Returning my weekly batch of crime novels (oh, lordy, wouldn't it be great if our own cops were as efficient as those in police thrillers? See item below.) to the Bowie Library last week, I noticed a long line of older folks. At first I thought it was a bridge tournament getting underway, then it dawned on me that it was early election polling. So I voted.
Bless the polling place staff member who confused me with my son. Our birthdays are a day apart and we have the same names. But we certainly don't share the same date of birth. I told her I was the older John Rouse. She smiled, I smiled—it was a good way to start the day. All the poll staffers were pleasant and efficient. But, hey, that's good old Bowie, right?
I also spotted my fellow Bowie Patch columnist Sam Fatzinger, with a few of her kids in tow, checking out what appeared to be half the library. And I was waiting behind her to process my own meager selection of tomes. I could have taken a nap, but the floor didn't look too inviting. But when you have your own small army of offspring like Sam and her spouse do, you need lots of books.
After voting, checking out more books and watching my far-too-youthful boss, Josh Flynn, shooting a video (very versatile guy, that Josh), I decided to wander around outside and see who was campaigning. Unsurprisingly, the only one on the scene was the omnipresent Geraldine Valentino-Smith, who I swear has a Star Trek transporter at home that dispatches her like Mr. Spock to every event in Bowie. She was standing with His Honor, Mayor Gee Fred, her hubby and her campaign manager, Steve Kuciemba, one of the nicer and certainly more personable toilers in the Pee Gee election garden, or jungle.
The mayor was probably looking for pizza and beer. Geraldine's fellow candidate for a the District 23A House of Delegates seat , Jim Hubbard, was nowhere to be seen, which was no surprise since I haven't laid eyes on him in years. Nor did I see incumbent state Sen. Doug Peters courting the voters with his versatile charm. Again, I haven't seen him in a long time either, but I know he's around because his top aide, Lori Morris, tells me so.
I have to make a confession at this point: I voted for a Republican! This was the third such occasion in my voting life, which began long before electronic balloting. I began feeling heart palpitations as my finger hovered over the name, but I did it.
The only other Republicans I have voted for were the late U.S. Sen. Charles "Mac" Mathias and Bowie's own Audrey Scott. I forget which office Scott was seeking then since about the only race she hasn't been involved in at one time or another is the Kentucky Derby. Anyway, the GOP vote was cast for a candidate in a county race, and it wasn't the county executive contest. I felt slightly feverish exiting the poll, but I recovered after listening to Geraldine gush with her breathtaking enthusiasm.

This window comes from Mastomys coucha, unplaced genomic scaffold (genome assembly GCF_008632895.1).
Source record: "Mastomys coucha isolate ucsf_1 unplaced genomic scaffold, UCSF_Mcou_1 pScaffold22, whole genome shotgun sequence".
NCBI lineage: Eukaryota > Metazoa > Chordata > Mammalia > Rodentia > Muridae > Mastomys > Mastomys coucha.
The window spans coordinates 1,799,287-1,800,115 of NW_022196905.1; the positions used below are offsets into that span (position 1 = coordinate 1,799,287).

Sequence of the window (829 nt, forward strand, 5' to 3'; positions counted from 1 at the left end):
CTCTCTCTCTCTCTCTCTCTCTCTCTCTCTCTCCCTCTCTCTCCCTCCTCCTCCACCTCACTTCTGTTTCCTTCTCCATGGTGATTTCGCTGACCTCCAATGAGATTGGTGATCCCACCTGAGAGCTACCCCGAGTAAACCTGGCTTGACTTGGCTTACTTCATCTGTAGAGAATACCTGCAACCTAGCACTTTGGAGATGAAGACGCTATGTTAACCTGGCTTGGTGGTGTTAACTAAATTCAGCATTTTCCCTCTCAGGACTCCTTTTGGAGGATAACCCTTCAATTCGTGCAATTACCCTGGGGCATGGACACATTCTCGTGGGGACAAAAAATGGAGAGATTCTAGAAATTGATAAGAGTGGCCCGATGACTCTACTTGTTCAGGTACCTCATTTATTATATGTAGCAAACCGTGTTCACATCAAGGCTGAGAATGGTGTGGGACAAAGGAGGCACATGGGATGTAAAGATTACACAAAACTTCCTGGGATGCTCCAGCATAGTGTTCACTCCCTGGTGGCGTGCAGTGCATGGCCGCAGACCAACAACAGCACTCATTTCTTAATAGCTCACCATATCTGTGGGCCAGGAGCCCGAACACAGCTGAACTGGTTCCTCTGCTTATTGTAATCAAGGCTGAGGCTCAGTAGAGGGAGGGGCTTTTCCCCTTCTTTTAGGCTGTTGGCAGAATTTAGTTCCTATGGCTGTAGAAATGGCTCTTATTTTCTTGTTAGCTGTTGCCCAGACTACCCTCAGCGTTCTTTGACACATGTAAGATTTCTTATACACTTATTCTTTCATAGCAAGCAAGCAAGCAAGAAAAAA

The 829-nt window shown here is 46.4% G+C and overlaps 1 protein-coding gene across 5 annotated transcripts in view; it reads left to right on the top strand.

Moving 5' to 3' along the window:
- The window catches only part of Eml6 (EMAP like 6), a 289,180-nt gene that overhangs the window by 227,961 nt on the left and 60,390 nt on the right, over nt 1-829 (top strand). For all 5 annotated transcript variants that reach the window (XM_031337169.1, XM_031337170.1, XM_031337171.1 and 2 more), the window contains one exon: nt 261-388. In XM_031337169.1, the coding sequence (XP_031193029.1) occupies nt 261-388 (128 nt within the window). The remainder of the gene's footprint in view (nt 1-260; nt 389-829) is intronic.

So, now I can claim I'm bi-partisan, right? Well, slightly.
My informal polling of some of the folks I knew at the polls indicated that they were all voting pretty much the same way I did (sans the Republican). But, boy, the open hostility of these folks to the current political scene was palpable. These people were fed up to their teeth, or dentures, as the case may be, with American politics in 2010. Most of that hostility was aimed at the Party of No, the GOP. I wasn't taken aback.
I don't expect any surprises in our county election results, and Congressman Steny Hoyer, as well as Gov. Martin O'Malley, will surely sweep to victory. I'd bet a large Starbucks latte, or even a super-sized Jimmy Marcos pizza with 12 toppings, on that.
Anyway, dear readers, don't forget to vote!
Meanwhile, over at our less-than-inspiring county police department, Chief Roberto Hylton's reputation as a hothead and a rather bizarre commander of the department becomes more obvious by the day.
During an in-service training session for mid-level officers a while back, the chief stopped into the lecture at its mid-point to deliver some random remarks, then departed. One of two instructors present, a major, apologized to the class for the intrusion. Big mistake.
The second officer, a sergeant and obvious suck-up, then ran off and told the chief about the comment. The officer who apologized to his class for the interruption by the chief was immediately transferred by Hylton himself. How petty can you get?
The sergeant who caused the mayhem was then transferred by you-know-who to the internal affairs department (seemingly a nice little gift), which wasn't very wise since the fellow has absolutely no investigative background. Gee, isn't that smart—moving an unqualified individual to an office which investigates the department's officers. And then the chief puts him, of all people, in charge of the recent investigation of academy test fraud. What a brilliant move. The sergeant also, I'm told by sources who served in the academy, has a weakness for making silly and false allegations. Top notch management that, eh?
When you end up with someone totally unqualified to investigate serving in the unit that keeps its eyes on the conduct of our police officers, you can't wonder what other foolishness goes on in the county police department. Oh, wait, we know—recruits come out of training totally unprepared to do their jobs despite their perfect scores on academy tests.
We know all about that now; well maybe not all, but certainly enough to clearly realize something's noxiously amiss in Prince George's law enforcement. And poor Rushern Baker, our next county executive, is inheriting these woes. He may need a large supply of Tylenol.
Oh, dear, life in Pee Gee County continues to produce no end of tales of bad management. Be prepared for more before the end of the year. And remember, you read it here first.